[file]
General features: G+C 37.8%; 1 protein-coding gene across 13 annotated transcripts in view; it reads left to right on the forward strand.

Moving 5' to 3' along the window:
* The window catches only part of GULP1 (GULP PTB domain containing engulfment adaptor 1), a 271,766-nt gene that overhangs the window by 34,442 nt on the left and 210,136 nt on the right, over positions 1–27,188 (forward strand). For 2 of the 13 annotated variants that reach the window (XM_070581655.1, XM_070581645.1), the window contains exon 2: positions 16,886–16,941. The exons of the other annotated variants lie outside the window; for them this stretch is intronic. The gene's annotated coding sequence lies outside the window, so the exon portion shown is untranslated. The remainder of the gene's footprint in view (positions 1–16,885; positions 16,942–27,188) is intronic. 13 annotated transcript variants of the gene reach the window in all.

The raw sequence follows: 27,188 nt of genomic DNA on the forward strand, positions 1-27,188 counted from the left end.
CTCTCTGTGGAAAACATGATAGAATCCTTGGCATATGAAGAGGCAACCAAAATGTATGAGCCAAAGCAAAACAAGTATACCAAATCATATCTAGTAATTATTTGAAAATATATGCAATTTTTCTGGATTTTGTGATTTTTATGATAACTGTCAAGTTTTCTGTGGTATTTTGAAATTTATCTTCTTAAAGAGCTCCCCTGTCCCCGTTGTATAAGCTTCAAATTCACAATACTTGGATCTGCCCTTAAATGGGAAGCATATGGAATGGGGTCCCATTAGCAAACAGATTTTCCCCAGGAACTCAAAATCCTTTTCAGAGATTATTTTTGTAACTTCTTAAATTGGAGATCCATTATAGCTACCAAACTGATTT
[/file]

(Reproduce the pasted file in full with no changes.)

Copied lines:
General features: G+C 37.8%; 1 protein-coding gene across 13 annotated transcripts in view; it reads left to right on the forward strand.

Moving 5' to 3' along the window:
* The window catches only part of GULP1 (GULP PTB domain containing engulfment adaptor 1), a 271,766-nt gene that overhangs the window by 34,442 nt on the left and 210,136 nt on the right, over positions 1–27,188 (forward strand). For 2 of the 13 annotated variants that reach the window (XM_070581655.1, XM_070581645.1), the window contains exon 2: positions 16,886–16,941. The exons of the other annotated variants lie outside the window; for them this stretch is intronic. The gene's annotated coding sequence lies outside the window, so the exon portion shown is untranslated. The remainder of the gene's footprint in view (positions 1–16,885; positions 16,942–27,188) is intronic. 13 annotated transcript variants of the gene reach the window in all.

The raw sequence follows: 27,188 nt of genomic DNA on the forward strand, positions 1-27,188 counted from the left end.
CTCTCTGTGGAAAACATGATAGAATCCTTGGCATATGAAGAGGCAACCAAAATGTATGAGCCAAAGCAAAACAAGTATACCAAATCATATCTAGTAATTATTTGAAAATATATGCAATTTTTCTGGATTTTGTGATTTTTATGATAACTGTCAAGTTTTCTGTGGTATTTTGAAATTTATCTTCTTAAAGAGCTCCCCTGTCCCCGTTGTATAAGCTTCAAATTCACAATACTTGGATCTGCCCTTAAATGGGAAGCATATGGAATGGGGTCCCATTAGCAAACAGATTTTCCCCAGGAACTCAAAATCCTTTTCAGAGATTATTTTTGTAACTTCTTAAATTGGAGATCCATTATAGCTACCAAACTGATTT